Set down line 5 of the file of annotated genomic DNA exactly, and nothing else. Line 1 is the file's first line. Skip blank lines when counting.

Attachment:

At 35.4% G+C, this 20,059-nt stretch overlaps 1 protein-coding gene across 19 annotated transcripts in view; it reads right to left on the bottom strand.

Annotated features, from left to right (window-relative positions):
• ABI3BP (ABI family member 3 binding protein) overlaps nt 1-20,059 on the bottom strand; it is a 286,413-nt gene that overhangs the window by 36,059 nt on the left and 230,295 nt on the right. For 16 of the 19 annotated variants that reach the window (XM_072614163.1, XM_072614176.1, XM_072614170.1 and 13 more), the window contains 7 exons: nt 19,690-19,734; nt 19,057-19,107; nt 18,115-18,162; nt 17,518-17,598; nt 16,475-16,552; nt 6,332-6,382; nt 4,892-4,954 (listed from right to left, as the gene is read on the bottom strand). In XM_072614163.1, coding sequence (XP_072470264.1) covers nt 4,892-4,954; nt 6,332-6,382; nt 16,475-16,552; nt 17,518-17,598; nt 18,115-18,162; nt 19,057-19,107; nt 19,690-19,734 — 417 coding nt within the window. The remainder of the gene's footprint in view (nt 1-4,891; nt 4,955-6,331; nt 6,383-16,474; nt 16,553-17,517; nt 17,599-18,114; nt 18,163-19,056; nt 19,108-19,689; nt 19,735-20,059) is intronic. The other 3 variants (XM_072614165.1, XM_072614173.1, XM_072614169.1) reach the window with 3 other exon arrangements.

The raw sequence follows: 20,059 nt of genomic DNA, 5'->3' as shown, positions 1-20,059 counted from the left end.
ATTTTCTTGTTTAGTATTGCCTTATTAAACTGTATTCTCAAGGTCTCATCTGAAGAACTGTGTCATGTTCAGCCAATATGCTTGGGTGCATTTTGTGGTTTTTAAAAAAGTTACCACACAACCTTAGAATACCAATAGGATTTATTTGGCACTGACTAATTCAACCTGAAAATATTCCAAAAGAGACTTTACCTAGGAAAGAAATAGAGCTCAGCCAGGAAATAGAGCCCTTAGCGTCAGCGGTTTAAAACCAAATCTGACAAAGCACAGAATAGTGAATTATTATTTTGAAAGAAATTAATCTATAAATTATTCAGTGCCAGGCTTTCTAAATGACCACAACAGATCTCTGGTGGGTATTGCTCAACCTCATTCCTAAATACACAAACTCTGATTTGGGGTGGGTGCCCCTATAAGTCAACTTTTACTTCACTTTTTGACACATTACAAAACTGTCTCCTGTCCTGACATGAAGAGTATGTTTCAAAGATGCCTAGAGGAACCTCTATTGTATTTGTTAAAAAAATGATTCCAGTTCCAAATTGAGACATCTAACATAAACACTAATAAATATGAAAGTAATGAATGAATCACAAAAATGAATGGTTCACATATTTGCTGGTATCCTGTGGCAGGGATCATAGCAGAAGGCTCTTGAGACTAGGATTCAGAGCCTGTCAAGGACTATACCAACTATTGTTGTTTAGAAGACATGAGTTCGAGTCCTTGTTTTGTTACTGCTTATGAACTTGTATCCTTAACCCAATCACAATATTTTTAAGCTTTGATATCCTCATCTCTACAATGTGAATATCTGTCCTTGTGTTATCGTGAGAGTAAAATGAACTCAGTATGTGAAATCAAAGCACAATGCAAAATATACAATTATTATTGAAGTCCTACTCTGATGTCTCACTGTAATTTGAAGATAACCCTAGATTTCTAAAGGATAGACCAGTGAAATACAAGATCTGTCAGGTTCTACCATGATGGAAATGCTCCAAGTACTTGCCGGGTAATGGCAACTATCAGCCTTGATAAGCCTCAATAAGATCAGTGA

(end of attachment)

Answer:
ATTTTCTTGTTTAGTATTGCCTTATTAAACTGTATTCTCAAGGTCTCATCTGAAGAACTGTGTCATGTTCAGCCAATATGCTTGGGTGCATTTTGTGGTTTTTAAAAAAGTTACCACACAACCTTAGAATACCAATAGGATTTATTTGGCACTGACTAATTCAACCTGAAAATATTCCAAAAGAGACTTTACCTAGGAAAGAAATAGAGCTCAGCCAGGAAATAGAGCCCTTAGCGTCAGCGGTTTAAAACCAAATCTGACAAAGCACAGAATAGTGAATTATTATTTTGAAAGAAATTAATCTATAAATTATTCAGTGCCAGGCTTTCTAAATGACCACAACAGATCTCTGGTGGGTATTGCTCAACCTCATTCCTAAATACACAAACTCTGATTTGGGGTGGGTGCCCCTATAAGTCAACTTTTACTTCACTTTTTGACACATTACAAAACTGTCTCCTGTCCTGACATGAAGAGTATGTTTCAAAGATGCCTAGAGGAACCTCTATTGTATTTGTTAAAAAAATGATTCCAGTTCCAAATTGAGACATCTAACATAAACACTAATAAATATGAAAGTAATGAATGAATCACAAAAATGAATGGTTCACATATTTGCTGGTATCCTGTGGCAGGGATCATAGCAGAAGGCTCTTGAGACTAGGATTCAGAGCCTGTCAAGGACTATACCAACTATTGTTGTTTAGAAGACATGAGTTCGAGTCCTTGTTTTGTTACTGCTTATGAACTTGTATCCTTAACCCAATCACAATATTTTTAAGCTTTGATATCCTCATCTCTACAATGTGAATATCTGTCCTTGTGTTATCGTGAGAGTAAAATGAACTCAGTATGTGAAATCAAAGCACAATGCAAAATATACAATTATTATTGAAGTCCTACTCTGATGTCTCACTGTAATTTGAAGATAACCCTAGATTTCTAAAGGATAGACCAGTGAAATACAAGATCTGTCAGGTTCTACCATGATGGAAATGCTCCAAGTACTTGCCGGGTAATGGCAACTATCAGCCTTGATAAGCCTCAATAAGATCAGTGA